Quarantine ditched for Portugal holidays with double vaccination certificates
The British Government had good news for UK holidaymakers wanting to head off to the Algarve sun this summer.
Quarantine will no longer be required for Brits taking holidays in Portugal, providing they have double vaccination certificates.
Announced on Thursday, it means people will be able to fly to Algarve resorts like Lagoa, Portimão, Almancil, Albufeira and Armação de Pêra, or take a three-day city break in Lisbon or Porto without having to go into 10 days quarantine on their return.
The UK’s Transport Secretary, Grant Shapps, confirmed on Thursday that fully vaccinated audits (both shots) and all children will no longer need to quarantine from amber list countries like Portugal on their return from 4am on 19 July.
It will come as a welcome relief to Portuguese tourism chefs, hoteliers and guest house owners and those running restaurants, bars and shops that rely on a steady flux of tourists during the traditionally busy summer months of July, August and September.
Particularly as Portugal’s national statistics institute INE announced this week that non-resident tourists in Portugal (i.e., overseas holidaymakers) fell 73.7% in 2020 to €6.5 million.
Portugal welcomed 6.5 million overseas tourists in 2020, a fall “without precedent” of 73.7% on 2019 (following an increase of 7.9% in 2019) as a result of the pandemic.
According to Portugal’s ‘Tourism Statistics 2020’ most of Portugal’s international tourists came from Spain (28.5%) after having seen a decrease of 70.5% in 2020.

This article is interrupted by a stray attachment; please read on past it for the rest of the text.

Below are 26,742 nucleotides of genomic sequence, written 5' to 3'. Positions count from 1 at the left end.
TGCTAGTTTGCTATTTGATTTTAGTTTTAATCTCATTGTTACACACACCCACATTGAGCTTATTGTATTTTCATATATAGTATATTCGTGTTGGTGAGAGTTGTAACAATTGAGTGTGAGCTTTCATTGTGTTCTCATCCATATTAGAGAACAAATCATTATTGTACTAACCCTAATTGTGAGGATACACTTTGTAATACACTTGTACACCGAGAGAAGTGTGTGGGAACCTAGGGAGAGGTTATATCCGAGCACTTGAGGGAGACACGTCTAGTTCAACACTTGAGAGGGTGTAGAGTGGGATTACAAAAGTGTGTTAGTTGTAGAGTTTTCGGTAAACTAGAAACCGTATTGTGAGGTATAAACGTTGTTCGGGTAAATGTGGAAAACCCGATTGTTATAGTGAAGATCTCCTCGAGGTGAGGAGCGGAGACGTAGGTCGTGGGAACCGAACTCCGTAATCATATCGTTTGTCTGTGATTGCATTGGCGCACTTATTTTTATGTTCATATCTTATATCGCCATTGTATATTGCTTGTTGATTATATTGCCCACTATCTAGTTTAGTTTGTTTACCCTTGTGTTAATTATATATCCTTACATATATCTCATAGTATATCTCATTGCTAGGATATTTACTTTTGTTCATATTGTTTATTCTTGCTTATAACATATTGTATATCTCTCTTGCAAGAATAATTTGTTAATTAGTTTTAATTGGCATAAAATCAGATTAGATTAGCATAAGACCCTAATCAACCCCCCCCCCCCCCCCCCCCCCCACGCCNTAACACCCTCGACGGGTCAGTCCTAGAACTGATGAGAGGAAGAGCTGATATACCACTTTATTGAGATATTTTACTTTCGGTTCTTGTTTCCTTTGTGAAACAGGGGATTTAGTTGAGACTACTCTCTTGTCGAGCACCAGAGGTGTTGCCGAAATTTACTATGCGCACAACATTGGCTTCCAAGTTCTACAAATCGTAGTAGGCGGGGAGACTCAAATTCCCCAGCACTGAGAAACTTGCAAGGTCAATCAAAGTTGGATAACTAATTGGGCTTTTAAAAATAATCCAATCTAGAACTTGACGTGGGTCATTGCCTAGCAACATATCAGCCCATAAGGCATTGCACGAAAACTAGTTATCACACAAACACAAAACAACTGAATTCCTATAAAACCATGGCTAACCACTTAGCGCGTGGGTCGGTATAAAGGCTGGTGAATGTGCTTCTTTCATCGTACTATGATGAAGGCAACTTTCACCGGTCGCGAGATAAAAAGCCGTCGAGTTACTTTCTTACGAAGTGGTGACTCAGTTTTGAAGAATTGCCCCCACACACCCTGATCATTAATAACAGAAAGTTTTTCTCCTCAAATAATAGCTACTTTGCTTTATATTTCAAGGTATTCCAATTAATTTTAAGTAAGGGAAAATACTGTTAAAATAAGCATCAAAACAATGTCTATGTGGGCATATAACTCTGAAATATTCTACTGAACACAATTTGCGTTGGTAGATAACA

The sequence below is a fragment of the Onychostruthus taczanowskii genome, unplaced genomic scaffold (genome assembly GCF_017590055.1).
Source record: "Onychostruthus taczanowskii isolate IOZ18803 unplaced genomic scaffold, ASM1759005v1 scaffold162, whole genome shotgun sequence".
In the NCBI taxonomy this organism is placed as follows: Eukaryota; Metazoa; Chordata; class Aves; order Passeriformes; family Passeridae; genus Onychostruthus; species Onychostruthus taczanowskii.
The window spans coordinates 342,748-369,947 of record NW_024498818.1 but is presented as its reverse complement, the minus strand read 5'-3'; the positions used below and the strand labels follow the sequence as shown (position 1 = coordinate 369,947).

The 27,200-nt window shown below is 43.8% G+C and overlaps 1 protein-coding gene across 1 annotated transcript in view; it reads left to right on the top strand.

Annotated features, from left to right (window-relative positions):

Taking into consideration the different types of tourism accommodation (hotels, rural retreats, villas and holiday houses to rent, local accommodation, camping sites, holiday parks and youth hostels, 2020 saw 11.7 million guests staying 30.3 million nights, but it was a reduction of 60.4% and 61.1% respectively. (After like-for-like increases of 7.4% and 4.3% for 2019 respectively)
In 2020, residents in Portugal made 14.4 million holiday trips, down by 41.1% on 2019, corresponding to 4 million persons. (down 1.4 million persons compared to 2019)
In the hotel segment, (representing 81.1% of nights and 83.9% of room revenues), the average revenue per bed was €43.1 which represented a fall of 10.5%. (+3.5% in 2019)
However, it was bed and breakfast and local accommodation such as Airbnb that suffered the worst falls in both revenues and tourist numbers. It has a 13.9% share of the market and 9.8% of revenues per bed. This was the biggest decrease for the average revenue indictor per night (-11.3% compared to +5% in 2019), having attained €29.6 million.
Making a statement on international travel in the House of Commons, the UK transport secretary said those who have received two jabs and those aged under 18 will no longer have to self-isolate for 10 days after their return to the UK – but will still have to take a PCR test on their second day back.